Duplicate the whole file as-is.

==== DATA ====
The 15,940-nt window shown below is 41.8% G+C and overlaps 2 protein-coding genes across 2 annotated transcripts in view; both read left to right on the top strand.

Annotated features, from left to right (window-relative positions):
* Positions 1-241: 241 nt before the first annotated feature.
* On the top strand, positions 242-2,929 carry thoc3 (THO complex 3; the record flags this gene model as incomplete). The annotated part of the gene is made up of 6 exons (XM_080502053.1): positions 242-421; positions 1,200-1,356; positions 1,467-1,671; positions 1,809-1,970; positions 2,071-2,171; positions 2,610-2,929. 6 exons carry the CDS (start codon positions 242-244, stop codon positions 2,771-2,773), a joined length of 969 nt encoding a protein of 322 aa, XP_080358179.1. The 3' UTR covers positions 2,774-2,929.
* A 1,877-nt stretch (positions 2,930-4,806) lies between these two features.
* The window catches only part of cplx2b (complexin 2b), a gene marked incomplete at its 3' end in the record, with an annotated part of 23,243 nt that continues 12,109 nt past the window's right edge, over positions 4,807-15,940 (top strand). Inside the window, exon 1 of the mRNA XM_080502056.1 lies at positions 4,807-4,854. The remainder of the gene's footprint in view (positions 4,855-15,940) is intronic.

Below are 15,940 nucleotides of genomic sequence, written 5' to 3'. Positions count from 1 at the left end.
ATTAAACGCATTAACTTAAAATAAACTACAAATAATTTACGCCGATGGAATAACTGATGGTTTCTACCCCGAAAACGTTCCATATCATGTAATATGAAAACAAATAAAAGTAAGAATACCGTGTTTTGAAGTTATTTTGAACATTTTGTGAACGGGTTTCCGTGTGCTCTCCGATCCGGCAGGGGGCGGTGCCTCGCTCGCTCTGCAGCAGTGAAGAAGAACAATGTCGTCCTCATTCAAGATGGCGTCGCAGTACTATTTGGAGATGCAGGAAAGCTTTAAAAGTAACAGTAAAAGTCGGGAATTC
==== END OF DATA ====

The 15,940-nt window shown below is 41.8% G+C and overlaps 2 protein-coding genes across 2 annotated transcripts in view; both read left to right on the top strand.

Annotated features, from left to right (window-relative positions):
* Positions 1-241: 241 nt before the first annotated feature.
* On the top strand, positions 242-2,929 carry thoc3 (THO complex 3; the record flags this gene model as incomplete). The annotated part of the gene is made up of 6 exons (XM_080502053.1): positions 242-421; positions 1,200-1,356; positions 1,467-1,671; positions 1,809-1,970; positions 2,071-2,171; positions 2,610-2,929. 6 exons carry the CDS (start codon positions 242-244, stop codon positions 2,771-2,773), a joined length of 969 nt encoding a protein of 322 aa, XP_080358179.1. The 3' UTR covers positions 2,774-2,929.
* A 1,877-nt stretch (positions 2,930-4,806) lies between these two features.
* The window catches only part of cplx2b (complexin 2b), a gene marked incomplete at its 3' end in the record, with an annotated part of 23,243 nt that continues 12,109 nt past the window's right edge, over positions 4,807-15,940 (top strand). Inside the window, exon 1 of the mRNA XM_080502056.1 lies at positions 4,807-4,854. The remainder of the gene's footprint in view (positions 4,855-15,940) is intronic.

Below are 15,940 nucleotides of genomic sequence, written 5' to 3'. Positions count from 1 at the left end.
ATTAAACGCATTAACTTAAAATAAACTACAAATAATTTACGCCGATGGAATAACTGATGGTTTCTACCCCGAAAACGTTCCATATCATGTAATATGAAAACAAATAAAAGTAAGAATACCGTGTTTTGAAGTTATTTTGAACATTTTGTGAACGGGTTTCCGTGTGCTCTCCGATCCGGCAGGGGGCGGTGCCTCGCTCGCTCTGCAGCAGTGAAGAAGAACAATGTCGTCCTCATTCAAGATGGCGTCGCAGTACTATTTGGAGATGCAGGAAAGCTTTAAAAGTAACAGTAAAAGTCGGGAATTC